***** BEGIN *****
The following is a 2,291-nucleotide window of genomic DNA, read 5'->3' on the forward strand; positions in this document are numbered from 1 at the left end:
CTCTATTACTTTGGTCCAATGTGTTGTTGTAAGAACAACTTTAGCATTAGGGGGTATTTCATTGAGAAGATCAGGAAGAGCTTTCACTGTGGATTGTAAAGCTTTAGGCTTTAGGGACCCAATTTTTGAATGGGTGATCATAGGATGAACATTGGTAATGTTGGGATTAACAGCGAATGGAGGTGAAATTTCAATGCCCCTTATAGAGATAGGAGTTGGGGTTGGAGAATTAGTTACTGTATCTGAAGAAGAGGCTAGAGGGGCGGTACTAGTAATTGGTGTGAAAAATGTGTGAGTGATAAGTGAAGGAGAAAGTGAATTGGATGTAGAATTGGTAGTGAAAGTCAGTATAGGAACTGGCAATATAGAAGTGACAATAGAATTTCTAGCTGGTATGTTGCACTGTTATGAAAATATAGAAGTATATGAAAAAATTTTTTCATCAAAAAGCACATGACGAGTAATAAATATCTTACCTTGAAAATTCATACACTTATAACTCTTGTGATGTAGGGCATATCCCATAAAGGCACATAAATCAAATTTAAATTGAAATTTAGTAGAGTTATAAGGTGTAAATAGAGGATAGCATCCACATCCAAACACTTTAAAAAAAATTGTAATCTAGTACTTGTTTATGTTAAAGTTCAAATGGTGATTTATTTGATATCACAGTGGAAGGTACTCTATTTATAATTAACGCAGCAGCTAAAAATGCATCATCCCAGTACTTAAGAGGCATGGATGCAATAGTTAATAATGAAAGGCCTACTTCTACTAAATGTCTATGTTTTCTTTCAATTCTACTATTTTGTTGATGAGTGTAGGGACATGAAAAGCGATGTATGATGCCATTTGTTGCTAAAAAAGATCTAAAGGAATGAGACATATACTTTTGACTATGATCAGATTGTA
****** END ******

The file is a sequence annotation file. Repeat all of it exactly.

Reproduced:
The following is a 2,291-nucleotide window of genomic DNA, read 5'->3' on the forward strand; positions in this document are numbered from 1 at the left end:
CTCTATTACTTTGGTCCAATGTGTTGTTGTAAGAACAACTTTAGCATTAGGGGGTATTTCATTGAGAAGATCAGGAAGAGCTTTCACTGTGGATTGTAAAGCTTTAGGCTTTAGGGACCCAATTTTTGAATGGGTGATCATAGGATGAACATTGGTAATGTTGGGATTAACAGCGAATGGAGGTGAAATTTCAATGCCCCTTATAGAGATAGGAGTTGGGGTTGGAGAATTAGTTACTGTATCTGAAGAAGAGGCTAGAGGGGCGGTACTAGTAATTGGTGTGAAAAATGTGTGAGTGATAAGTGAAGGAGAAAGTGAATTGGATGTAGAATTGGTAGTGAAAGTCAGTATAGGAACTGGCAATATAGAAGTGACAATAGAATTTCTAGCTGGTATGTTGCACTGTTATGAAAATATAGAAGTATATGAAAAAATTTTTTCATCAAAAAGCACATGACGAGTAATAAATATCTTACCTTGAAAATTCATACACTTATAACTCTTGTGATGTAGGGCATATCCCATAAAGGCACATAAATCAAATTTAAATTGAAATTTAGTAGAGTTATAAGGTGTAAATAGAGGATAGCATCCACATCCAAACACTTTAAAAAAAATTGTAATCTAGTACTTGTTTATGTTAAAGTTCAAATGGTGATTTATTTGATATCACAGTGGAAGGTACTCTATTTATAATTAACGCAGCAGCTAAAAATGCATCATCCCAGTACTTAAGAGGCATGGATGCAATAGTTAATAATGAAAGGCCTACTTCTACTAAATGTCTATGTTTTCTTTCAATTCTACTATTTTGTTGATGAGTGTAGGGACATGAAAAGCGATGTATGATGCCATTTGTTGCTAAAAAAGATCTAAAGGAATGAGACATATACTTTTGACTATGATCAGATTGTA